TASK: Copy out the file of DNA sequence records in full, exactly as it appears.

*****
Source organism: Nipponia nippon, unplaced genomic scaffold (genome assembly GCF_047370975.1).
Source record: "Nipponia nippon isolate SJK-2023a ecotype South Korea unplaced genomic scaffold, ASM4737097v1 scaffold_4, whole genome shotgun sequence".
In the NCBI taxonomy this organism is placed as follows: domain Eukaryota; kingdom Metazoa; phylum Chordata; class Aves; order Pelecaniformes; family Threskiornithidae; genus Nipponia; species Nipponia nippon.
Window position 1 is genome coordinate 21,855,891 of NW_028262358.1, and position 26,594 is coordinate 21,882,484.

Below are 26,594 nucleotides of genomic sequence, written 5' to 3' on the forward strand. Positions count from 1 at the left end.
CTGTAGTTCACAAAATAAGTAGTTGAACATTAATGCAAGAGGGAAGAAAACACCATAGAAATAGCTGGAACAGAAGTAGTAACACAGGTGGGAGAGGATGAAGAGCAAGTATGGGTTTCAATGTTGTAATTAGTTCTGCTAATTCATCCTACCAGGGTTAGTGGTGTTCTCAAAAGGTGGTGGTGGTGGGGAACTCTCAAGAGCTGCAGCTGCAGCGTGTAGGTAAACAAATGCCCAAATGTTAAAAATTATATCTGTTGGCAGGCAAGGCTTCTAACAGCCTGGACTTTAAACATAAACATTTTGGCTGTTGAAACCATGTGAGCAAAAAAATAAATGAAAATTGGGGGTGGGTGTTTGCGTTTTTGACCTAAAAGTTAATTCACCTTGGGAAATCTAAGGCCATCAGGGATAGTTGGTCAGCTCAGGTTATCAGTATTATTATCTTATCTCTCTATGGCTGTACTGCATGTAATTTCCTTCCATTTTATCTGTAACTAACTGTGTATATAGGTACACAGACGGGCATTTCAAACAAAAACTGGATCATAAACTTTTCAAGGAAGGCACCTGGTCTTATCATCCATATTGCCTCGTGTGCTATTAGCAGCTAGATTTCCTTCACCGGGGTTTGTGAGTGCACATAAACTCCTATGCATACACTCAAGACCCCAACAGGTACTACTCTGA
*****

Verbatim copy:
Source organism: Nipponia nippon, unplaced genomic scaffold (genome assembly GCF_047370975.1).
Source record: "Nipponia nippon isolate SJK-2023a ecotype South Korea unplaced genomic scaffold, ASM4737097v1 scaffold_4, whole genome shotgun sequence".
In the NCBI taxonomy this organism is placed as follows: domain Eukaryota; kingdom Metazoa; phylum Chordata; class Aves; order Pelecaniformes; family Threskiornithidae; genus Nipponia; species Nipponia nippon.
Window position 1 is genome coordinate 21,855,891 of NW_028262358.1, and position 26,594 is coordinate 21,882,484.

Below are 26,594 nucleotides of genomic sequence, written 5' to 3' on the forward strand. Positions count from 1 at the left end.
CTGTAGTTCACAAAATAAGTAGTTGAACATTAATGCAAGAGGGAAGAAAACACCATAGAAATAGCTGGAACAGAAGTAGTAACACAGGTGGGAGAGGATGAAGAGCAAGTATGGGTTTCAATGTTGTAATTAGTTCTGCTAATTCATCCTACCAGGGTTAGTGGTGTTCTCAAAAGGTGGTGGTGGTGGGGAACTCTCAAGAGCTGCAGCTGCAGCGTGTAGGTAAACAAATGCCCAAATGTTAAAAATTATATCTGTTGGCAGGCAAGGCTTCTAACAGCCTGGACTTTAAACATAAACATTTTGGCTGTTGAAACCATGTGAGCAAAAAAATAAATGAAAATTGGGGGTGGGTGTTTGCGTTTTTGACCTAAAAGTTAATTCACCTTGGGAAATCTAAGGCCATCAGGGATAGTTGGTCAGCTCAGGTTATCAGTATTATTATCTTATCTCTCTATGGCTGTACTGCATGTAATTTCCTTCCATTTTATCTGTAACTAACTGTGTATATAGGTACACAGACGGGCATTTCAAACAAAAACTGGATCATAAACTTTTCAAGGAAGGCACCTGGTCTTATCATCCATATTGCCTCGTGTGCTATTAGCAGCTAGATTTCCTTCACCGGGGTTTGTGAGTGCACATAAACTCCTATGCATACACTCAAGACCCCAACAGGTACTACTCTGA